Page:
16.07.2008 - 23.07.2008 29 °C
Leaving Turkey we were both a bit sad as we reflected on our time there. We had met a bunch of good people and had enjoyed a wonderful 6 months with our buddies in our Istanbul flat.
First stop on our trans Grecian odessy was a small Island off the coast of Turkey called Samos.
Samos was ok as far as Greek Islands go, but, having tasted the unspoiled nature of Samothraki, on the Northern Turkish border, it proved a little disappointing. So we stayed a night in a cheap (50 Euro – cheap hey?) and decided to make tracks. The beach was ok – rocky bottom so the water was crystal clear.
Samos did have a couple of small towns that really have retain some of the old world charm.
Beach at Samos
Before leaving Samos we were advised (By the guy who arranged our Cheap (50 Euro) hotel that we could indeed travel Samos – Mikonos – Naxos, in one day. This proved to be almost right... almost – except for the bit about being able to get to Naxos from Mikonos on the same day.
We arrived in Mikonos at “the new port” and were immediately advised that the ferry to Naxos leaves from the “Old port”... some 30 mins walk away. Having only 10 minutes to get there we set off at a trot. About 9 and a half minutes after we left the new port area, we turned to see a large super fast ferry leaving... it turns out, that it was headed to Naxos and we had in fact missed it... by minutes and about half a km.
So we headed into Mikonos town – which although being accurately described as beautiful, scenic, picturesque – had a serious lack of Ethnic Charm. It seems that every inch of Mikonos township has been bought, rented, traded or otherwise owner occupied by England... with more money than manners.
Naxos, however, was a real treat. We quickly left the main port area and found a campsite 200m walk from the beach – and when I say beach (Australians) I actually mean beach – we found one... a real one. Naxos was a compromise between the unspoilt nature of Samothraki and the heart throbbing, made up, heavily accented, new money Mikonos. And it was affordable. We camped for 13 Euro a day and spent most of our time on the beach. We did have a small run in with the guy that rented us 2 bikes which turned out to be somewhat less than mechanically sound, but overall Naxos gets the big thumbs up!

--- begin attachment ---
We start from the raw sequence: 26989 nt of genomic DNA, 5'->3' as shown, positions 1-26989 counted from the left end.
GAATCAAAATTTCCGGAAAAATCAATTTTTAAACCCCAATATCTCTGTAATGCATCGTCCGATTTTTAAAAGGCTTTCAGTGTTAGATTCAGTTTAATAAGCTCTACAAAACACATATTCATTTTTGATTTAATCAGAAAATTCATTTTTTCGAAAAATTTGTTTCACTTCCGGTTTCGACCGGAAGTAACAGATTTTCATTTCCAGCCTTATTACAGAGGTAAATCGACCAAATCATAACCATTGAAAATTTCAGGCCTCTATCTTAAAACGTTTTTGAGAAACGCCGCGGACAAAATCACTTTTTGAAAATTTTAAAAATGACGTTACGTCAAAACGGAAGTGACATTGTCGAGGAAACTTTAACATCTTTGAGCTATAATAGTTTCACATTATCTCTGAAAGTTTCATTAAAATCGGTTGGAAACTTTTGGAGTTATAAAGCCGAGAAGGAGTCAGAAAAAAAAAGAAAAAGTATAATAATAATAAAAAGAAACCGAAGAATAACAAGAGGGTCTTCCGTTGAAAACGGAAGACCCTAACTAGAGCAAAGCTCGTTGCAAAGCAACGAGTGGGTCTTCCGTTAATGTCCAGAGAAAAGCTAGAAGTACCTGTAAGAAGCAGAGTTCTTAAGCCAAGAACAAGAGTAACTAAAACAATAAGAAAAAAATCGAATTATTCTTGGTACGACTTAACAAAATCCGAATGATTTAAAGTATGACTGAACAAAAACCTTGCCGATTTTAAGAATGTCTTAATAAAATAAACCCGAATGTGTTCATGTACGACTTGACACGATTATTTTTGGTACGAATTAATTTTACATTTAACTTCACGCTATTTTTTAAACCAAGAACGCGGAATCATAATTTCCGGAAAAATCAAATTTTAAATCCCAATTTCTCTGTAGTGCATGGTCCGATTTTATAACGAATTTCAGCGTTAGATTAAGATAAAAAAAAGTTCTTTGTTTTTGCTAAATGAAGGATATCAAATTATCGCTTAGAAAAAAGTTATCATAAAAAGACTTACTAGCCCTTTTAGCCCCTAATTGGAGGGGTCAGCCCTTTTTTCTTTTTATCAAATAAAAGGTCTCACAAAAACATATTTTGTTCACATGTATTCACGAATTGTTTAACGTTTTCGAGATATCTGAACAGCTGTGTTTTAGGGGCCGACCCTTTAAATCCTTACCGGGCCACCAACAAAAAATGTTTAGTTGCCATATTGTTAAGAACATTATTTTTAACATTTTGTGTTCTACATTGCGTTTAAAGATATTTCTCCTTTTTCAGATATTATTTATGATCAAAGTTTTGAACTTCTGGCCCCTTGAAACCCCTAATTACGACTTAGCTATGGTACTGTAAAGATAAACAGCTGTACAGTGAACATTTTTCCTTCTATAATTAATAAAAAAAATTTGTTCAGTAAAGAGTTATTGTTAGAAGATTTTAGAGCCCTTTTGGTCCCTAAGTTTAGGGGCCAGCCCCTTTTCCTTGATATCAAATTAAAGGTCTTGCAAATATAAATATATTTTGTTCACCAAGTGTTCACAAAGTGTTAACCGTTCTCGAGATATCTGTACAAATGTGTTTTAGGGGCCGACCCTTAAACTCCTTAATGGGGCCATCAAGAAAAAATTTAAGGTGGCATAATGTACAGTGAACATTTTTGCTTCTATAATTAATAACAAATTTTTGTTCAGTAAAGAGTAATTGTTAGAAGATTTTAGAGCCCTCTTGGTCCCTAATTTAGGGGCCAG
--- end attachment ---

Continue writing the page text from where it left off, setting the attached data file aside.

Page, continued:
Following our time on Naxos we headed up to Athens for the last few days in Greece.
Athens is amazing. It has a bit of a Melbourne feel to it and is in no way as intimidating as we were expecting. It is quite possible to walk around the major sites in a couple of days.
Our last hours in Greece were spent at Athens airport – we had decided to get to the airport early to avoid the need to pay for the final night accommodation. This proved to be quite an adventure. We set up camp pretty much immediately by rolling out our mattresses and getting into our sleeping bags – this takes us about 30 seconds. Shortly afterwards, we noticed that there was a growing number of travel buddies starting to do the same thing. Not really thinking anything of it, we got some quick ZZZZZZZZZZZZZZs. At about 5 am we were woken up by a rude security manager telling everyone that they were not allowed to sleep and that they were to get up immediately. Looking around we had started a sleep in that John and Yoko would have appreciated. The upstairs area that we had found now looked like a refugee camp, with travellers from all over the world rugged up like homeless people waiting for the soup kitchen. Appreciating the early wake up call we packed up our gear (30seconds) and headed off to check in.
The flight from Athens was uneventful and soon we were in Malaga.